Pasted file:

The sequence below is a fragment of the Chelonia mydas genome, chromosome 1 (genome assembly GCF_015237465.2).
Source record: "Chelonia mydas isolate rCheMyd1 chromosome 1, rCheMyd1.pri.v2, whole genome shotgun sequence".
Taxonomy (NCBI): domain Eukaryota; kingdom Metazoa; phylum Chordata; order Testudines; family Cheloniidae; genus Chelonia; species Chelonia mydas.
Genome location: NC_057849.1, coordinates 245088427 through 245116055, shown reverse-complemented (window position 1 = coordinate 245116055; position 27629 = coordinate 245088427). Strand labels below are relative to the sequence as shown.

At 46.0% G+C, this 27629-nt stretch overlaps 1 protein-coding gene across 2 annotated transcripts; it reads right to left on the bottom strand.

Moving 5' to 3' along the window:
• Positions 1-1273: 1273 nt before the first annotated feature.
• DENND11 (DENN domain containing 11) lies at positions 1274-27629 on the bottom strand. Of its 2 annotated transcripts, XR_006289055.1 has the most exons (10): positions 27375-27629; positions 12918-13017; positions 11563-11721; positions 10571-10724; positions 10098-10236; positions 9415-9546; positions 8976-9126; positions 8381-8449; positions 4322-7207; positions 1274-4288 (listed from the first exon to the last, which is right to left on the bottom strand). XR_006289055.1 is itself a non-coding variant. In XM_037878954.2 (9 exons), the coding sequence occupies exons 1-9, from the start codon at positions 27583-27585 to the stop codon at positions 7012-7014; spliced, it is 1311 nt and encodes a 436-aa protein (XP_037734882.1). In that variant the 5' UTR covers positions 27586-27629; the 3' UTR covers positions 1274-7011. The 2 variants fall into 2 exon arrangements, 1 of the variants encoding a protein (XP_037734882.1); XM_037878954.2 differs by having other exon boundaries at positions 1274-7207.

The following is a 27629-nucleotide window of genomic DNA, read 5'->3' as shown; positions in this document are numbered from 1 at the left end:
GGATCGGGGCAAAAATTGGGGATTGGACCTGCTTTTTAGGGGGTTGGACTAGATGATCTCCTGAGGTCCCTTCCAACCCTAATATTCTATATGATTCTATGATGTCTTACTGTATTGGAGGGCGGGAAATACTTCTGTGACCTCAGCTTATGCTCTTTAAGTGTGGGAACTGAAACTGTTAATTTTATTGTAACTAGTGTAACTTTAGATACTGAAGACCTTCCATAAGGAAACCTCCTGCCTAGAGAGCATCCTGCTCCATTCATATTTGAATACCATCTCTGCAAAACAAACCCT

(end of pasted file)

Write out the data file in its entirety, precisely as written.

The sequence below is a fragment of the Chelonia mydas genome, chromosome 1 (genome assembly GCF_015237465.2).
Source record: "Chelonia mydas isolate rCheMyd1 chromosome 1, rCheMyd1.pri.v2, whole genome shotgun sequence".
Taxonomy (NCBI): domain Eukaryota; kingdom Metazoa; phylum Chordata; order Testudines; family Cheloniidae; genus Chelonia; species Chelonia mydas.
Genome location: NC_057849.1, coordinates 245088427 through 245116055, shown reverse-complemented (window position 1 = coordinate 245116055; position 27629 = coordinate 245088427). Strand labels below are relative to the sequence as shown.

At 46.0% G+C, this 27629-nt stretch overlaps 1 protein-coding gene across 2 annotated transcripts; it reads right to left on the bottom strand.

Moving 5' to 3' along the window:
• Positions 1-1273: 1273 nt before the first annotated feature.
• DENND11 (DENN domain containing 11) lies at positions 1274-27629 on the bottom strand. Of its 2 annotated transcripts, XR_006289055.1 has the most exons (10): positions 27375-27629; positions 12918-13017; positions 11563-11721; positions 10571-10724; positions 10098-10236; positions 9415-9546; positions 8976-9126; positions 8381-8449; positions 4322-7207; positions 1274-4288 (listed from the first exon to the last, which is right to left on the bottom strand). XR_006289055.1 is itself a non-coding variant. In XM_037878954.2 (9 exons), the coding sequence occupies exons 1-9, from the start codon at positions 27583-27585 to the stop codon at positions 7012-7014; spliced, it is 1311 nt and encodes a 436-aa protein (XP_037734882.1). In that variant the 5' UTR covers positions 27586-27629; the 3' UTR covers positions 1274-7011. The 2 variants fall into 2 exon arrangements, 1 of the variants encoding a protein (XP_037734882.1); XM_037878954.2 differs by having other exon boundaries at positions 1274-7207.

The following is a 27629-nucleotide window of genomic DNA, read 5'->3' as shown; positions in this document are numbered from 1 at the left end:
GGATCGGGGCAAAAATTGGGGATTGGACCTGCTTTTTAGGGGGTTGGACTAGATGATCTCCTGAGGTCCCTTCCAACCCTAATATTCTATATGATTCTATGATGTCTTACTGTATTGGAGGGCGGGAAATACTTCTGTGACCTCAGCTTATGCTCTTTAAGTGTGGGAACTGAAACTGTTAATTTTATTGTAACTAGTGTAACTTTAGATACTGAAGACCTTCCATAAGGAAACCTCCTGCCTAGAGAGCATCCTGCTCCATTCATATTTGAATACCATCTCTGCAAAACAAACCCT